Genomic sequencing’s value challenged in Stanford study

by jeeg 16. January 2015 20:54

 

The environment may be a much bigger driver of human health than genetics, which raises questions about the value of genomic sequencing and the push toward personalized medicine, says a team of Stanford scientists studying the immune system.

“Genomics technology has advanced so much that we’re seeing an explosion in sequencing and analyzing this and that. Everything starts to look like genetics. And yet, it isn’t, really,” said Mark Davis, lead author of the study and director of Stanford’s Institute for Immunity, Transplantation and Infection. “The big message is the environment matters a lot.”

Davis’ study was specific to the immune system, but it’s likely, he said, that the same environmental influence applies to other body systems for instance, the nervous system and overall health. And while there’s no doubt that genetics plays a huge role in certain diseases and health outcomes, the importance of DNA may be overstated.

Genomic sequencing, which involves reading the genetic makeup of an organism, has become widespread in both research and consumer markets. Scientists are hunting for genetic clues to hundreds of human diseases, from Alzheimer’s and cancer to the flu, and increasingly researchers are promoting the idea of personalized medicine, or targeting treatment to a patient’s DNA.

That’s all valuable work, Davis said. But he’s wary of overselling the potential of genomic sleuthing.

His team recruited 78 identical and 27 fraternal twins who were part of a twin registry built at SRI International in Menlo Park. The siblings, who were between ages 8 and 82, donated blood and other samples, which were tested for 204 different immune system markers, including, for example, the number and variety of certain cells each person has.

Based on the study results, nearly 60 percent of the immune markers were almost totally defined by nongenetic factors — in other words, the environment. And some of the markers became increasingly defined by nongenetic factors with age. Their study was published Thursday in the journal Cell.

Reactions to flu vaccine

One obvious example of environment-over-genetics was in a measurement of the twins’ reactions to a flu vaccine. Siblings had very different immune responses to a vaccine when their blood was analyzed three or four weeks after they were immunized. If their DNA were the dominating driver, scientists would expect twins to have similar, or even identical immune responses.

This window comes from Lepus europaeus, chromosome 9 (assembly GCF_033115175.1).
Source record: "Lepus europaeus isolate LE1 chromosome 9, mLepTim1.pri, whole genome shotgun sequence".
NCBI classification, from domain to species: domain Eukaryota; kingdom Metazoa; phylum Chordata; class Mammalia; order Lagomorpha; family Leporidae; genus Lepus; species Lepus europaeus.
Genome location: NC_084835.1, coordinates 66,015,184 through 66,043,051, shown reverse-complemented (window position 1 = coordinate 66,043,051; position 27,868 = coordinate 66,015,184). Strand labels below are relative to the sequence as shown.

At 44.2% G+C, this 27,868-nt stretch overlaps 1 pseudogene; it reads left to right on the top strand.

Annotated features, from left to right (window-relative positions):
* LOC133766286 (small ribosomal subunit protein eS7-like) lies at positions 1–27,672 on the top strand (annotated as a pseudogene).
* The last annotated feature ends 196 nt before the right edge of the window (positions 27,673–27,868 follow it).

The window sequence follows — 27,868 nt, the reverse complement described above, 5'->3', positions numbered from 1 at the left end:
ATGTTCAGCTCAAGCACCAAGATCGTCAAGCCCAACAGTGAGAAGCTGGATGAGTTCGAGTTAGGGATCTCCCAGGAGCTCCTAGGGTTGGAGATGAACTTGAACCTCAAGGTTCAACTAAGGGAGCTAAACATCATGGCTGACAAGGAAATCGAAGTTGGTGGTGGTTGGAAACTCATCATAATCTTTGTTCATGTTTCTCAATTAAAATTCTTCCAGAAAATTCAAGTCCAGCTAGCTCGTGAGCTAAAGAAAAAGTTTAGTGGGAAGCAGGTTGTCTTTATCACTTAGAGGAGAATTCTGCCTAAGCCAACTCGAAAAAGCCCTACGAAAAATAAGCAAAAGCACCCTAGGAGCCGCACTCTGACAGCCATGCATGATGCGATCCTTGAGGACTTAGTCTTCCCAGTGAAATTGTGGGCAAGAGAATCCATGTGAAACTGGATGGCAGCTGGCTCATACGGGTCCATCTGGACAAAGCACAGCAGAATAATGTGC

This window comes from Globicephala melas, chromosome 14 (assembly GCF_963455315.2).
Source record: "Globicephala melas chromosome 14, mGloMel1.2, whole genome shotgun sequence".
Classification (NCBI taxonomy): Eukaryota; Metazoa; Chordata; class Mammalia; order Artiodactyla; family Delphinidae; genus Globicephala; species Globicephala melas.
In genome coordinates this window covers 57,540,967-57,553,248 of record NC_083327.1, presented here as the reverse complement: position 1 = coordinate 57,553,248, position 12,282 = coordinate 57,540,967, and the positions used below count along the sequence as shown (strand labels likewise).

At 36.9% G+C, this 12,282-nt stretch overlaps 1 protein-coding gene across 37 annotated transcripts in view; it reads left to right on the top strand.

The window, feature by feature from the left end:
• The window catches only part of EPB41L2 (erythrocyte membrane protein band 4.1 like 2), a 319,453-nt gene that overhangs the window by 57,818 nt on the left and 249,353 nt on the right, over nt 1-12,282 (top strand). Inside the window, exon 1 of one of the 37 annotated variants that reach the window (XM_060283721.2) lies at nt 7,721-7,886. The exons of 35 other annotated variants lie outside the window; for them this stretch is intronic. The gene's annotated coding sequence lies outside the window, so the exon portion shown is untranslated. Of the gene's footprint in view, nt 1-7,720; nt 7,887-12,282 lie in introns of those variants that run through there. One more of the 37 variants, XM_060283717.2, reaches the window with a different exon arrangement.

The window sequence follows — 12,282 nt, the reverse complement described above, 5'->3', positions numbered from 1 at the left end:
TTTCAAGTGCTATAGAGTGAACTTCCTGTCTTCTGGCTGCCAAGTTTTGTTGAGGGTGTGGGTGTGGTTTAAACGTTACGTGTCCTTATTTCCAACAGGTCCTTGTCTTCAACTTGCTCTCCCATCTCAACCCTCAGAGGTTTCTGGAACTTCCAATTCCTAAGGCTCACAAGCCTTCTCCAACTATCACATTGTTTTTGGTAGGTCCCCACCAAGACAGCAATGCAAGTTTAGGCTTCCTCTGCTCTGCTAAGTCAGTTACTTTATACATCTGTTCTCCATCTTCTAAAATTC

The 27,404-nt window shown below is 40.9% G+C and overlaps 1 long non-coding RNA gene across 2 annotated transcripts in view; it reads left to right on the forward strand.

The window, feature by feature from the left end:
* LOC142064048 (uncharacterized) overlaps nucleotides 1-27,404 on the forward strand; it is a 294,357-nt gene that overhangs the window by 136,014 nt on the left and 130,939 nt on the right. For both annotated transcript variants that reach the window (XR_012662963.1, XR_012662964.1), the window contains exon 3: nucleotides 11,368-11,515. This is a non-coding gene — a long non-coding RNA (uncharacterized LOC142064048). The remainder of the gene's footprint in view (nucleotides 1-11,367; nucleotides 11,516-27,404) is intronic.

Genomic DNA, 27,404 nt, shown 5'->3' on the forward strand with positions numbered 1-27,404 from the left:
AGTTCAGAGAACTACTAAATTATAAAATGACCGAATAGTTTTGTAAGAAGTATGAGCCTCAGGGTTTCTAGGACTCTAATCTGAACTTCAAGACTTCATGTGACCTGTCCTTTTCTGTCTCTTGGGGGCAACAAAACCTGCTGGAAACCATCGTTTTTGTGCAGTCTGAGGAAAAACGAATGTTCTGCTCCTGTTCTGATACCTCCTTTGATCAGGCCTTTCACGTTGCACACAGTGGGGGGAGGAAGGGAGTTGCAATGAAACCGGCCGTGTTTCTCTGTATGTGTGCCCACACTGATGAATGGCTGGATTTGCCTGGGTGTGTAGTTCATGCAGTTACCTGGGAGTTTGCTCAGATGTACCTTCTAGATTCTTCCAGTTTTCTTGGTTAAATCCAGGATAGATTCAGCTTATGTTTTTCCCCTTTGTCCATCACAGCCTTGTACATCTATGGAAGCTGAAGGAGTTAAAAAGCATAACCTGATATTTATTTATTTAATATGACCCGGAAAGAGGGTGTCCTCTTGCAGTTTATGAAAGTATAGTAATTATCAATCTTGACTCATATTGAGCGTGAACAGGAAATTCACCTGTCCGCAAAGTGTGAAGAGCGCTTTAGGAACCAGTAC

But, in fact, the twins’ responses were as dissimilar as any two unrelated people, the researchers found. That means that instead of genetics, environmental factors like a person’s previous exposure to certain flu strains are driving the immune response.

The scientists also identified one particular virus — a common pathogen called cytomegalovirus — that has profound effects on the immune system. The virus doesn’t cause illness in most people, who can carry cytomegalovirus their entire lives and never know it, but it can still influence immune markers. In the study, if one twin had been exposed to the virus and the other hadn’t, more than half of their immune markers were dissimilar.

“That’s one single pathogen that can really change the whole structure of the immune system,” Davis said. “Your immune system is almost certainly being shaped by the microbes you come into contact with over your lifetime. That creates an influence on your immunologic makeup that is not gong to be so predictable from genetics.”

Immune system’s job

Davis, along with other experts in immunology and genetics, noted that it’s not surprising the immune system would be so environment-driven.

“The immune system’s entire raison d’être is to sense and react to the environment,” said Mark Seielstad, an associate professor at UCSF’s Institute for Human Genetics, in an e-mail. “Everything that enters our mouth, eyes, ears or bloodstream can and usually does elicit a response, and is 'remembered’ by the adaptive immune system. Even among twins living in nominally similar environments into adulthood, all of these aspects of the environment will differ in many, many ways.”

But Seielstad added that scientists and patients alike should avoid the “temptation” of choosing sides in a genetics-versus-environment debate about most matters of health. They’re both clearly important and work so closely together that it can be tough to untangle which is the dominant player.

In fact, some variation in the immune system may be explained by the complex interactions between environment and genetics, said Jimmie Ye, an assistant professor at UCSF’s Institute for Human Genetics.

“That’s something we’re struggling with because there’s no good way of measuring those interactions,” Ye said. “I hope that this study initiates additional studies looking at interactions, instead of just one or the other.”

David Raulet, chairman of the department of molecular and cell biology at UC Berkeley, said in an e-mail that there is a “large body of evidence that genetic differences affect susceptibility to infections.” He’s also not ready to declare that environment trumps genetics in either the immune system or overall health.

But he noted that there clearly are nongenetic factors at play that are still a mystery to scientists. Even lab animals that are bred to be genetically identical and raised in the same cages can have great variation in immune response, he said.

“Identifying the nongenetic causes of variations in susceptibility to infection is an important problem,” he wrote, “but we have a long way to go.”

Erin Allday , San Francisco Chronicle

 

 

 

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